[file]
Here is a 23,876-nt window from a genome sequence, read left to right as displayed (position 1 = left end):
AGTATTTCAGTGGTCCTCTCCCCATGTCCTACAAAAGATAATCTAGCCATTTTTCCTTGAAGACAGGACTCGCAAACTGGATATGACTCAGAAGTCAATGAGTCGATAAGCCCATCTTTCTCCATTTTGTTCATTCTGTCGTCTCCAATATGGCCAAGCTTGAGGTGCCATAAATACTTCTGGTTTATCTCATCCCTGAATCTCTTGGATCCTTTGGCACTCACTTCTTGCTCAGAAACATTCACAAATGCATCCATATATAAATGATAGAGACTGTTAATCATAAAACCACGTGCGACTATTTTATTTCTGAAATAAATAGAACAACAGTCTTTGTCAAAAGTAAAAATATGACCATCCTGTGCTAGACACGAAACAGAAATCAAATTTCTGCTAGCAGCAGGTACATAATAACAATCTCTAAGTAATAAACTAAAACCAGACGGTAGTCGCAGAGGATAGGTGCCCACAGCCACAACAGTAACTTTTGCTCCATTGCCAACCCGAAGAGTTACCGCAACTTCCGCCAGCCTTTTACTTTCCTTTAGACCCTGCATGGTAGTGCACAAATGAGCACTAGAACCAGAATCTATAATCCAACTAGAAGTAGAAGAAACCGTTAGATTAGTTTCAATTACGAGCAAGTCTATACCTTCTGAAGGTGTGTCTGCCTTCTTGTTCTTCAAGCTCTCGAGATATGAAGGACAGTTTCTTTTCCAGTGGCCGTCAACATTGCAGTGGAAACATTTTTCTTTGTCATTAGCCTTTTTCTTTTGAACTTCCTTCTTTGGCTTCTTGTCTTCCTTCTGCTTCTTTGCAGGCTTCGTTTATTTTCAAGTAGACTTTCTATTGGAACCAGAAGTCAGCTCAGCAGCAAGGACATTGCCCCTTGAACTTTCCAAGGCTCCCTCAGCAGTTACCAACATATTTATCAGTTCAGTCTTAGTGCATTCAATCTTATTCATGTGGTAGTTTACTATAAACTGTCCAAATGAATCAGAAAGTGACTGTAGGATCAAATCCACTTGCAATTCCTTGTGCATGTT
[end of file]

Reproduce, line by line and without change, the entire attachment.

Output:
Here is a 23,876-nt window from a genome sequence, read left to right as displayed (position 1 = left end):
AGTATTTCAGTGGTCCTCTCCCCATGTCCTACAAAAGATAATCTAGCCATTTTTCCTTGAAGACAGGACTCGCAAACTGGATATGACTCAGAAGTCAATGAGTCGATAAGCCCATCTTTCTCCATTTTGTTCATTCTGTCGTCTCCAATATGGCCAAGCTTGAGGTGCCATAAATACTTCTGGTTTATCTCATCCCTGAATCTCTTGGATCCTTTGGCACTCACTTCTTGCTCAGAAACATTCACAAATGCATCCATATATAAATGATAGAGACTGTTAATCATAAAACCACGTGCGACTATTTTATTTCTGAAATAAATAGAACAACAGTCTTTGTCAAAAGTAAAAATATGACCATCCTGTGCTAGACACGAAACAGAAATCAAATTTCTGCTAGCAGCAGGTACATAATAACAATCTCTAAGTAATAAACTAAAACCAGACGGTAGTCGCAGAGGATAGGTGCCCACAGCCACAACAGTAACTTTTGCTCCATTGCCAACCCGAAGAGTTACCGCAACTTCCGCCAGCCTTTTACTTTCCTTTAGACCCTGCATGGTAGTGCACAAATGAGCACTAGAACCAGAATCTATAATCCAACTAGAAGTAGAAGAAACCGTTAGATTAGTTTCAATTACGAGCAAGTCTATACCTTCTGAAGGTGTGTCTGCCTTCTTGTTCTTCAAGCTCTCGAGATATGAAGGACAGTTTCTTTTCCAGTGGCCGTCAACATTGCAGTGGAAACATTTTTCTTTGTCATTAGCCTTTTTCTTTTGAACTTCCTTCTTTGGCTTCTTGTCTTCCTTCTGCTTCTTTGCAGGCTTCGTTTATTTTCAAGTAGACTTTCTATTGGAACCAGAAGTCAGCTCAGCAGCAAGGACATTGCCCCTTGAACTTTCCAAGGCTCCCTCAGCAGTTACCAACATATTTATCAGTTCAGTCTTAGTGCATTCAATCTTATTCATGTGGTAGTTTACTATAAACTGTCCAAATGAATCAGAAAGTGACTGTAGGATCAAATCCACTTGCAATTCCTTGTGCATGTT